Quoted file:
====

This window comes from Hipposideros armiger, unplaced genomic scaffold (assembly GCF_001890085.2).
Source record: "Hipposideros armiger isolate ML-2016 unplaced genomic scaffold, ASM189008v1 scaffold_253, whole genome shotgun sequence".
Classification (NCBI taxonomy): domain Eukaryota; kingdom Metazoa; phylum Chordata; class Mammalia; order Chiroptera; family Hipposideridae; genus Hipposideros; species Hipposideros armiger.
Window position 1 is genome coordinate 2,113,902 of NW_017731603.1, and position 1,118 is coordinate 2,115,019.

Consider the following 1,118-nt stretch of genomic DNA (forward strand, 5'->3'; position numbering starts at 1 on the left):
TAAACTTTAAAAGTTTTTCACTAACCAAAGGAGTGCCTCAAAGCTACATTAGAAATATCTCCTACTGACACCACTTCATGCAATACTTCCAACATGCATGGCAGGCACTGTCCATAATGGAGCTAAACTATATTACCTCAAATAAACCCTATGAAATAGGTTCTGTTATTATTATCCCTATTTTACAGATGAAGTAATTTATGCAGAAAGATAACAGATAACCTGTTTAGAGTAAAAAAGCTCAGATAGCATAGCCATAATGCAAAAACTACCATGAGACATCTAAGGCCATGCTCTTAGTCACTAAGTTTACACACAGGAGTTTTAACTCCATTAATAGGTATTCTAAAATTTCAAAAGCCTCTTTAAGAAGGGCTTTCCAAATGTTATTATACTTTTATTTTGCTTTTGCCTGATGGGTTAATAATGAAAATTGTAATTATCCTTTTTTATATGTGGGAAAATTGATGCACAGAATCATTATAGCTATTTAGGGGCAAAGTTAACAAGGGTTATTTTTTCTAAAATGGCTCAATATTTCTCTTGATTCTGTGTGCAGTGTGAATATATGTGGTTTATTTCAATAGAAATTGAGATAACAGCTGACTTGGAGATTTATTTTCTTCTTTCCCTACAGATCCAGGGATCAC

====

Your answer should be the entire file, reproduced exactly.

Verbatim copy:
This window comes from Hipposideros armiger, unplaced genomic scaffold (assembly GCF_001890085.2).
Source record: "Hipposideros armiger isolate ML-2016 unplaced genomic scaffold, ASM189008v1 scaffold_253, whole genome shotgun sequence".
Classification (NCBI taxonomy): domain Eukaryota; kingdom Metazoa; phylum Chordata; class Mammalia; order Chiroptera; family Hipposideridae; genus Hipposideros; species Hipposideros armiger.
Window position 1 is genome coordinate 2,113,902 of NW_017731603.1, and position 1,118 is coordinate 2,115,019.

Consider the following 1,118-nt stretch of genomic DNA (forward strand, 5'->3'; position numbering starts at 1 on the left):
TAAACTTTAAAAGTTTTTCACTAACCAAAGGAGTGCCTCAAAGCTACATTAGAAATATCTCCTACTGACACCACTTCATGCAATACTTCCAACATGCATGGCAGGCACTGTCCATAATGGAGCTAAACTATATTACCTCAAATAAACCCTATGAAATAGGTTCTGTTATTATTATCCCTATTTTACAGATGAAGTAATTTATGCAGAAAGATAACAGATAACCTGTTTAGAGTAAAAAAGCTCAGATAGCATAGCCATAATGCAAAAACTACCATGAGACATCTAAGGCCATGCTCTTAGTCACTAAGTTTACACACAGGAGTTTTAACTCCATTAATAGGTATTCTAAAATTTCAAAAGCCTCTTTAAGAAGGGCTTTCCAAATGTTATTATACTTTTATTTTGCTTTTGCCTGATGGGTTAATAATGAAAATTGTAATTATCCTTTTTTATATGTGGGAAAATTGATGCACAGAATCATTATAGCTATTTAGGGGCAAAGTTAACAAGGGTTATTTTTTCTAAAATGGCTCAATATTTCTCTTGATTCTGTGTGCAGTGTGAATATATGTGGTTTATTTCAATAGAAATTGAGATAACAGCTGACTTGGAGATTTATTTTCTTCTTTCCCTACAGATCCAGGGATCAC